FLiPPER®, a novel bioinsecticide developed by AlphaBio Control (recently recognised with a Queen’s Award for Enterprise) is based on extracts from olive oil. It has multiple modes of action including, for instance, immediate paralysis or knock-down, doubtless as a result of interactions with the insects’ nervous system. An intriguing attribute is its specificity in conferring high mortality to pest insects such as aphids whilst being relatively benign to beneficial insects and pollinators. Given the importance of ensuring that any insecticide has a very low impact on bees and other beneficial insects, it is important to understand how this is possible.

The Evolutionary “Arms Race”

There is a co-evolutionary ‘arms race’ between insects and the plants they feed on. Plants produce specific chemicals through secondary metabolism, that is metabolism products not created via normal growth or development, but created for a specific purpose, in this case defence from insects. Examples of these defence chemicals include terpenes, alkaloids and phenolic compounds members of which would be menthol, nicotine and quercetin respectively. Some of these natural defence chemicals were developed for commercial use as insecticides such as the pyrethrins (terpenoids) and nicotine (alkaloid).

As with all arms races, the enemy is also developing ways of circumventing the defences of the opposition. For their part, insects have continued to evolve in response, and have created their own arsenal in an attempt to counter these xenobiotics. They have an array of enzymes that can metabolise or move plant toxins to nullify their effects until excreted and protein pumps that remove toxic compounds from cells. Foremost of the defence enzymes are the cytochrome P450s (CYPs), a large group of enzymes with varying substrate specificities and the non-specific esterases that can sequester diverse classes of chemistry.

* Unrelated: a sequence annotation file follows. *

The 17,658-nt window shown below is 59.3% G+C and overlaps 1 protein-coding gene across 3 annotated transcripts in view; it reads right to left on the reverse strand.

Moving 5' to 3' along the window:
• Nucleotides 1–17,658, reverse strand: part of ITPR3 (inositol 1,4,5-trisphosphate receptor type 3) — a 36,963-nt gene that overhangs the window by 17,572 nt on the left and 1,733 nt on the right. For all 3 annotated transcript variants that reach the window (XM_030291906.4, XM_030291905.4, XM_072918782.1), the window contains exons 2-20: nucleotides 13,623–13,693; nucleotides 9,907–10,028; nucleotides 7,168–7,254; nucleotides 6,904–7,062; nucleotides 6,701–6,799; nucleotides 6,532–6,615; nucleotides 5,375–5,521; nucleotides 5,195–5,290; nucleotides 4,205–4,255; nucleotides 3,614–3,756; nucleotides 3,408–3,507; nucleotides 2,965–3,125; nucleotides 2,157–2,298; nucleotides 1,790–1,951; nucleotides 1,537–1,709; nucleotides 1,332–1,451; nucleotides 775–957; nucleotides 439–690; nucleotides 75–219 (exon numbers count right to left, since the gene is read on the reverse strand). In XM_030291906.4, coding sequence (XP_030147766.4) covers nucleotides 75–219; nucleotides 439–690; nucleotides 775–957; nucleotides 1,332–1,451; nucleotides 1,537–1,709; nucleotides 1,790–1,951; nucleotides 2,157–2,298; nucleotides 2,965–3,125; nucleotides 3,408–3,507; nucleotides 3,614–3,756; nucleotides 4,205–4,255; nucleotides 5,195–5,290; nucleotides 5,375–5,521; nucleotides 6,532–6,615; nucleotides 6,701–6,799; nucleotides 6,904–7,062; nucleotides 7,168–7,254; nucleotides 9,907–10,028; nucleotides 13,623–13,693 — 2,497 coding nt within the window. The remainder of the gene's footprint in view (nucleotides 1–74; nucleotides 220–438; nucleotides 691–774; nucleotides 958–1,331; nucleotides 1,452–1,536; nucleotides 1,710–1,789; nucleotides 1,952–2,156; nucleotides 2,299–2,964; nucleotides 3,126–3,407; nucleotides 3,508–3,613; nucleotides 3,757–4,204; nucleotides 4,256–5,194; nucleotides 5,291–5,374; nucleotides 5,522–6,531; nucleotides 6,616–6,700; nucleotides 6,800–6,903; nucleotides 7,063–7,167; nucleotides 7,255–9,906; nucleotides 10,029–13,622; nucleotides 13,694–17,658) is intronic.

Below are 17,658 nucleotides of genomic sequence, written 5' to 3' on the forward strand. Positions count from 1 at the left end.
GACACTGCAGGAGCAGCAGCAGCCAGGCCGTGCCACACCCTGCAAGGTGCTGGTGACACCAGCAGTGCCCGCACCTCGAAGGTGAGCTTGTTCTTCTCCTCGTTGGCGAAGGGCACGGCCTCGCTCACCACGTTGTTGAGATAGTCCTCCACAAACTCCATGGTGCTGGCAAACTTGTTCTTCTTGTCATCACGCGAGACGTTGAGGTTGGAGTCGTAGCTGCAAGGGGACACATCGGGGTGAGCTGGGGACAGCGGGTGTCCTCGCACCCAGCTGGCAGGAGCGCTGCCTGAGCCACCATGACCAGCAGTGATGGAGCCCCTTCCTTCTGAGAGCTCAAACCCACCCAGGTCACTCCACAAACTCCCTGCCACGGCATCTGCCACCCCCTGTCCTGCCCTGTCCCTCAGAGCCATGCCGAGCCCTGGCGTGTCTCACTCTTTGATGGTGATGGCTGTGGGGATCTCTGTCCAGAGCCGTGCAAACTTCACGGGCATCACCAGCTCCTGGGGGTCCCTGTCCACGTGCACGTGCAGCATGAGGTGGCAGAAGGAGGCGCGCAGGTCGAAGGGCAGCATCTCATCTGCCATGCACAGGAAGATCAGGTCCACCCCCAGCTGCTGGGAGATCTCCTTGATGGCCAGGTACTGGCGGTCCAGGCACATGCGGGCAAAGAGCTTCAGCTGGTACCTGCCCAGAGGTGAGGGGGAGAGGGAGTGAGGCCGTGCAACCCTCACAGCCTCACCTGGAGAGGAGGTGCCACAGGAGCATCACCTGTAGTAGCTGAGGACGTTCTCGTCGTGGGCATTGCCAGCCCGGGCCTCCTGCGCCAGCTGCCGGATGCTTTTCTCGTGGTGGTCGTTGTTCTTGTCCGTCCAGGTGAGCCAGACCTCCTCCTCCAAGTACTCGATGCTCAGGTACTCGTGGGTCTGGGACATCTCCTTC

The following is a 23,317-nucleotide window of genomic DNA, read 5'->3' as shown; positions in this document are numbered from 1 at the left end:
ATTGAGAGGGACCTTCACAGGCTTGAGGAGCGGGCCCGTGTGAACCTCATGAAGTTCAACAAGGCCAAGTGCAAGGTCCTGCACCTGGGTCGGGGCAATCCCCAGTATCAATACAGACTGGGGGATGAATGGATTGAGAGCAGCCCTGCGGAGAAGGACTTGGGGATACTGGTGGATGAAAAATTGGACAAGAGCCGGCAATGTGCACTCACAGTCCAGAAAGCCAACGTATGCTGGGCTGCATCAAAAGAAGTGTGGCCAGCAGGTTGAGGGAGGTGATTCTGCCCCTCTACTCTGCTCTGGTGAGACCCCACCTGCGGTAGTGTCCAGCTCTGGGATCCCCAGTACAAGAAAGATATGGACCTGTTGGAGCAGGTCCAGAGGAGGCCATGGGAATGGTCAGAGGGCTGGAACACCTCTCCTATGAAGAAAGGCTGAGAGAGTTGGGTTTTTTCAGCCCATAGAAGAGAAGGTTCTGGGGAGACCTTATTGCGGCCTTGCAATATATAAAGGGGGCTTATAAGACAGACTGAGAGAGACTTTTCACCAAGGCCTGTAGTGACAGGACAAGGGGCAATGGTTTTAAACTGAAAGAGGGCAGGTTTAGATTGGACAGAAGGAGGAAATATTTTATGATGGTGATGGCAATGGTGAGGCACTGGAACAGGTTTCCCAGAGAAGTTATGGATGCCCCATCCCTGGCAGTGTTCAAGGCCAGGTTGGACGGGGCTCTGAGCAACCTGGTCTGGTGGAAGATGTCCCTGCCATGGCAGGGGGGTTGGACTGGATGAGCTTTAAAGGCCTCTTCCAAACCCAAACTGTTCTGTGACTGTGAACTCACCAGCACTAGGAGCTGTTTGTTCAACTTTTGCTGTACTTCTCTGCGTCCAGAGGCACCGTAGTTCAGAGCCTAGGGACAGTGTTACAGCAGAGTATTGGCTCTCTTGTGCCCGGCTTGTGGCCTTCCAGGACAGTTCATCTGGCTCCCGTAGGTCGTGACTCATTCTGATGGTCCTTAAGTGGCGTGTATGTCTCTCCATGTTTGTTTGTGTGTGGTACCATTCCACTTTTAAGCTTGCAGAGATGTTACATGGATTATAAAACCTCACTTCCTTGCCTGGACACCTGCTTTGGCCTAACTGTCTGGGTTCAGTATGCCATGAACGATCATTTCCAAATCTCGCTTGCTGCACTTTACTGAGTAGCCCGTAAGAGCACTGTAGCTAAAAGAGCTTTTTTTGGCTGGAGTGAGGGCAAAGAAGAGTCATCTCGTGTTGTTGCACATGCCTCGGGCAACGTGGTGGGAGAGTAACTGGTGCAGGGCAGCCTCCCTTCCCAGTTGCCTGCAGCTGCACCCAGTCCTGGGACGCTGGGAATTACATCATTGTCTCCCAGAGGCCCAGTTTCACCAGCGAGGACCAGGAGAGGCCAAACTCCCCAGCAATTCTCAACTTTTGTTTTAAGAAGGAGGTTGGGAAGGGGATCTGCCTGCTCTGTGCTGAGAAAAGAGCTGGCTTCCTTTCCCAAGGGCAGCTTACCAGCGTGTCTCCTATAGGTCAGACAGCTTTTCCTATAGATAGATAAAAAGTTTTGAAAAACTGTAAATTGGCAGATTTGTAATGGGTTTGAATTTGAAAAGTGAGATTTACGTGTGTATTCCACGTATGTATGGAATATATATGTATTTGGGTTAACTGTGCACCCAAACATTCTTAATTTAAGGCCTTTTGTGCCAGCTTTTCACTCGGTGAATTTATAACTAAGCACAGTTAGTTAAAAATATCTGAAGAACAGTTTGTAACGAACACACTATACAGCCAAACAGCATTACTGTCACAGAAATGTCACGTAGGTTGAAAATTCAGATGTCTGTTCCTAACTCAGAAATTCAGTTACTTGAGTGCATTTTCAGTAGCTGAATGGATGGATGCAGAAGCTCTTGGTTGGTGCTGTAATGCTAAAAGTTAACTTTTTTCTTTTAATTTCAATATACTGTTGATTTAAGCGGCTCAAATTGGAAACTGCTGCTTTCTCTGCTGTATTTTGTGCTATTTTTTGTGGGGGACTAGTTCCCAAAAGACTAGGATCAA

Selectivity between phytophagous and beneficial insects

FLiPPER® inhibits both cytochrome P450s and esterases and also modulates the action of the protein pumps. This leaves insects that would otherwise feed off plants open to the effects of natural plant toxins, tipping the arms race decidedly in the plants’ favour. The defence enzymes of beneficial insects and pollinator species are presumably also affected by FLiPPER®, but since they are not subsequently exposed to the same high levels of plant toxins through ingestion they remain relatively unscathed.

If this is the major mode of action of FLiPPER®, it seems that helping plants to fend off the advances of pests and the diseases they spread by interfering with this “arms race” results in products with very low environmental impact, something we at AlphaBio feel very strongly about.